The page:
Patients Starting Treatment:
Symptoms And Side Effects - Orthopedic Interventions
Approximately 75% of patients with multiple myeloma experience bone pain. (Body JJ. Cancer. 97(3 suppl):859-865.) Orthopedic interventions may be required to help control pain or retain function or mobility. These may include physical therapy, splinting of bones to prevent or treat fractures, or surgical procedures (minor or major) to repair fractures.
Simply stated, patients with myeloma experience bone destruction because rapidly growing myeloma cells push aside normal bone-forming cells and produce substances that activate bone-resorbing cells. Both of these cause areas of bone weakness that can increase the risk of broken bones.
The skeletal site most often affected by myeloma is the spine. Fractures of the bones of the spine (vertebrae) are associated with bone pain in more than half of patients when they are first diagnosed. (Body JJ. Cancer. 97(3 suppl):859-865.) New vertebral fractures occur in approximately 15 to 30 percent of patients with myeloma every year. The vertebrae become so weakened that they collapse upon themselves, resulting in a compression fracture. These fractures are very painful and can lead to a stooped posture, loss of height, immobility, and further fractures. Consequently, they have a significant impact on quality of life. Compression fractures, by reducing space in the chest and abdominal cavities, can also reduce lung capacity and cause loss of appetite.
Treatment for spinal fractures includes the use of painkillers to control pain and increasing physical activity, preferably under professional supervision in the form of physical therapy. Water exercises are also very useful in the management of spinal fractures.
Symptoms of spinal fractures are sometimes treated with bed rest and braces. However, these methods may lead to further deterioration in a patient’s condition and are now being used less frequently. For example, bed rest and inactivity can lead to further weakening of the bone and decreased incorporation of new calcium into bone. Braces, although they provide significant comfort, may weaken muscles, which can also lead to further weakening of bone.
Although treatments for myeloma help control the disease, they do not correct any structural damage that may have already occurred with a fracture or stop continued worsening of the condition. Two surgical procedures - vertebroplasty and kyphoplasty - are used to treat spinal fractures due to osteoporosis (generalized bone weakening), bone metastases, or myeloma. By stabilizing the bone, these procedures help address the structural damage seen with spinal fractures, help relieve pain, and improve function and quality of life.
The sections below describe each of these procedures.
What It Is. Vertebroplasty (ver-tee-bro-plas-tee) is a minimally invasive surgical procedure whereby the vertebrae are reinforced with a cement-like substance. The procedure is performed under general or local anesthesia. A special bone needle is injected through the skin into the affected bone while the patient is under a fluoroscope, which allows viewing of the bone during the process. Liquid bone cement is injected into the affected vertebrae and the needle is withdrawn. As the cement hardens, usually within 15 minutes, the bone is stabilized. The procedure may be repeated on the other side of the vertebrae if necessary.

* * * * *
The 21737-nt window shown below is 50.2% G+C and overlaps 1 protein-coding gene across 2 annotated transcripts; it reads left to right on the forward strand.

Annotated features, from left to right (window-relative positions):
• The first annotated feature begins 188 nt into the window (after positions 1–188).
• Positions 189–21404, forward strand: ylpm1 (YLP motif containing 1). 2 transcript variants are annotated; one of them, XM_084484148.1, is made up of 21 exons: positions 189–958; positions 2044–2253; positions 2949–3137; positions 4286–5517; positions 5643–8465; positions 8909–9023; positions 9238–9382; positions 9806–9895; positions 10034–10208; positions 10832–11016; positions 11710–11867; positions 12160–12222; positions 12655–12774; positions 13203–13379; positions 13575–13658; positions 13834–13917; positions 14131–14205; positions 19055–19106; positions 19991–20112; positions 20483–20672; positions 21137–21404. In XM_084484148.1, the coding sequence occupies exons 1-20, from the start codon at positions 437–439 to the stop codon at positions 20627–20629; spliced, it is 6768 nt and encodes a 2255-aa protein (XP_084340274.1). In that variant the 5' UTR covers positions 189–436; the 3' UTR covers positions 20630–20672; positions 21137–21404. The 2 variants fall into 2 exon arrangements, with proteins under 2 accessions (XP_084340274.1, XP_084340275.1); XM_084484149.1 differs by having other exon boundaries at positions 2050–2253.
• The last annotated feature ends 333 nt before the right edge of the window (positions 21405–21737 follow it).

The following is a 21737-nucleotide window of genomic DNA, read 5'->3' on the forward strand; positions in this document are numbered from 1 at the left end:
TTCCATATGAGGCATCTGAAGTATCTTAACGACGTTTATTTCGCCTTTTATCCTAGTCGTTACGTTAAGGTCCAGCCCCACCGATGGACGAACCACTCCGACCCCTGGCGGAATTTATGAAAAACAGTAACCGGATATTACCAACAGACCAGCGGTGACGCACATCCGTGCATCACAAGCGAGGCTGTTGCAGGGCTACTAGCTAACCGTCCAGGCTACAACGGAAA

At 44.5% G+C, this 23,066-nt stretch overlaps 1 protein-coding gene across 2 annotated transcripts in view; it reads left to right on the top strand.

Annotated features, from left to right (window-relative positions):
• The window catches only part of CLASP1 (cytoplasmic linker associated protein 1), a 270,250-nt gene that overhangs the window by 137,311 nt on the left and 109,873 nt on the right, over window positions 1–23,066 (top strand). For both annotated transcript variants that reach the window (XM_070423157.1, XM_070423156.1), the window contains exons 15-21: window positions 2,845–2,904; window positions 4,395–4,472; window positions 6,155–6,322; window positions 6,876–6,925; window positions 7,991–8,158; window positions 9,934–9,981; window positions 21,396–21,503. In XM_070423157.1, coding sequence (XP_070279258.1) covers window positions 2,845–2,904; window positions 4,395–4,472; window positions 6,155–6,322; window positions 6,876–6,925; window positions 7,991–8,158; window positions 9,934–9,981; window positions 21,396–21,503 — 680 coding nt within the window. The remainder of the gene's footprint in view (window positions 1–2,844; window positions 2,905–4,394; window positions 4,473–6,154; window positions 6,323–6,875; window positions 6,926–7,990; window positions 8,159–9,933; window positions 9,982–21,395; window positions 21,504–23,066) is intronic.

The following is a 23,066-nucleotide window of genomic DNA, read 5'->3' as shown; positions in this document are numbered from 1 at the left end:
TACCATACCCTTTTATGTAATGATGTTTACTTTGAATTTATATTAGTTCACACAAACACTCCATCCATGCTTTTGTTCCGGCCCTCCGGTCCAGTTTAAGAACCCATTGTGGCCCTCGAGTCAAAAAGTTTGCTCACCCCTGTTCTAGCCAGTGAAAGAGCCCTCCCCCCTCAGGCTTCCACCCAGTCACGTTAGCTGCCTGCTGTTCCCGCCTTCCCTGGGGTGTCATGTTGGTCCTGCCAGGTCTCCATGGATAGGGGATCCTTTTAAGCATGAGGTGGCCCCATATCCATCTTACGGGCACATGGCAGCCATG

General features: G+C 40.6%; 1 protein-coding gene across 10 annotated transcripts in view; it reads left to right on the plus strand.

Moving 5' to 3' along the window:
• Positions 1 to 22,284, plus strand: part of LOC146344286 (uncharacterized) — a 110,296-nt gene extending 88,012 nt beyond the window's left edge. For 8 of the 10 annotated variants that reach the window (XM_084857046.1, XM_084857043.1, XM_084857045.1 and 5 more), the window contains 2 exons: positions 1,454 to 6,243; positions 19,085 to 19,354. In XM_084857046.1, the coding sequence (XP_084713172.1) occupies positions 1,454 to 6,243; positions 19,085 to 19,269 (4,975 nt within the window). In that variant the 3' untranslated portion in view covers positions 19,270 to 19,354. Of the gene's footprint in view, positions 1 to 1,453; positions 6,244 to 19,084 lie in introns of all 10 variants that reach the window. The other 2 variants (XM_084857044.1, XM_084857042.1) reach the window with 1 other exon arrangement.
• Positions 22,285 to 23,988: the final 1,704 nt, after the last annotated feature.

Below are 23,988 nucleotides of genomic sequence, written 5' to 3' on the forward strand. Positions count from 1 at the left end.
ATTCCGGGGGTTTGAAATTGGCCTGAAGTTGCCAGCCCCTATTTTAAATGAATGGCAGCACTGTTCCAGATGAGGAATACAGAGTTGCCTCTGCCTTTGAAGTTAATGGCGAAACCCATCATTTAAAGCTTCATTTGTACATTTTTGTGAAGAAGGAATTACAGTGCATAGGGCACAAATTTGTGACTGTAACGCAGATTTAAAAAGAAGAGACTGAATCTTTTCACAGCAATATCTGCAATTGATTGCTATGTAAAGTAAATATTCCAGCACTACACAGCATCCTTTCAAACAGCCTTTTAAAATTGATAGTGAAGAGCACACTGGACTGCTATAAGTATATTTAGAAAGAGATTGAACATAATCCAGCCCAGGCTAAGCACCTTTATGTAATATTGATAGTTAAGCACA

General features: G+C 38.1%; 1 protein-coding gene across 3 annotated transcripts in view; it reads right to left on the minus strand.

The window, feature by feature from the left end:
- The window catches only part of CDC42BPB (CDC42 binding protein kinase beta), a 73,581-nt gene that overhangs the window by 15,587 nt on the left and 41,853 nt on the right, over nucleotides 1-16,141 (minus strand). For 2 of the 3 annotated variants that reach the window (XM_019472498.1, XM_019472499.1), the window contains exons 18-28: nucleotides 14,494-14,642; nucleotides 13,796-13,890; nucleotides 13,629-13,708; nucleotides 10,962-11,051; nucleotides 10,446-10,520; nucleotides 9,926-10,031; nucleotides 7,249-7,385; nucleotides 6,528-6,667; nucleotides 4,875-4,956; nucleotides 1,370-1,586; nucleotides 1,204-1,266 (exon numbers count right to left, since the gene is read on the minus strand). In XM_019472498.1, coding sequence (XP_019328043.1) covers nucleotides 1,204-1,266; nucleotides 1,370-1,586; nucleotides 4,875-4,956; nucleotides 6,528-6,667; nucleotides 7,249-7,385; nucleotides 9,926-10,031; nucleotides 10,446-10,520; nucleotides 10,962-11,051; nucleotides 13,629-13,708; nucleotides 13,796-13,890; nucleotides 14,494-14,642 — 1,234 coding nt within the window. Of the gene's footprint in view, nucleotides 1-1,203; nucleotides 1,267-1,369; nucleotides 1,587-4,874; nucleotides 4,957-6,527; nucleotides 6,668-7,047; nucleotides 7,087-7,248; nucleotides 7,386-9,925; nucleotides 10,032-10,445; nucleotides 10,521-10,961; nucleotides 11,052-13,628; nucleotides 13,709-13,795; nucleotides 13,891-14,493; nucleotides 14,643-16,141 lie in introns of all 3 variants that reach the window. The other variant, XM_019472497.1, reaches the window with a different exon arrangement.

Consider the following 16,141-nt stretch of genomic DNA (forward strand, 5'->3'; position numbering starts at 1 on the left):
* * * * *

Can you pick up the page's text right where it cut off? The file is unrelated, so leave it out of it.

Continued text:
Potential Side Effects. Although all surgical procedures carry some degree of risk, the risks associated with vertebroplasty are minimal in trained hands. When used in the treatment of vertebral fractures due to osteoporosis, metastasis, or myeloma, complications that have been rarely reported in the literature include increased pain, compression of a spinal nerve or the spinal cord, infection, blockage of a blood vessel in the lung, and rib fractures. (Garfin et al. Spine. 2001;26(14):1511-1515.) Further fracture of the vertebrae is also possible if excess pressure is applied. Cement leakage has been reported more commonly. In general usage, rates of cement leakage vary widely from center to center (some examples are cited below) and are dependent on technique and the type and amount of cement used.
In most cases, cement leakage usually does not cause any symptoms or problems. However, in rare cases, cement that has leaked outside the bone can put pressure on the spinal cord or a spinal nerve. This complication has been reported to occur more frequently in fractures related to metastasis or myeloma than to osteoporotic fractures. (Garfin et al. Spine. 2001;26(14):1511-1515.) In some of these cases, surgery may be required to remove the cement and relieve the pressure. Patients may be monitored by x-ray or computed tomography (CT) for up to an hour following the procedure in order to detect any cement leakage.
It is thought that the change in bone density that occurs with the introduction of cement into a vertebra may put pressure on adjacent vertebrae and increase the risk of future fractures. For this reason, patients are often monitored for new fractures following the procedure. There has also been some suggestion that cement leakage into the spinal discs (the spongy cushion between the vertebrae) following vertebroplasty may increase the risk of spinal fractures in adjacent vertebrae. (Lin et al. Am J Neuroradiol. 2004;25(2):175-180.)
Use in Myeloma. One of the first reports of use of vertebroplasty in the treatment with spinal fractures in patients with bone metastases or myeloma was reported in 1996. (Weill et al. Radiology. 1996;199:241-247.) A total of 37 patients underwent 52 vertebroplasty procedures. Seventy-three percent of the injections resulted in pain relief. Three patients experienced transient pressure on a spinal nerve due to cement leakage and one patient required surgery.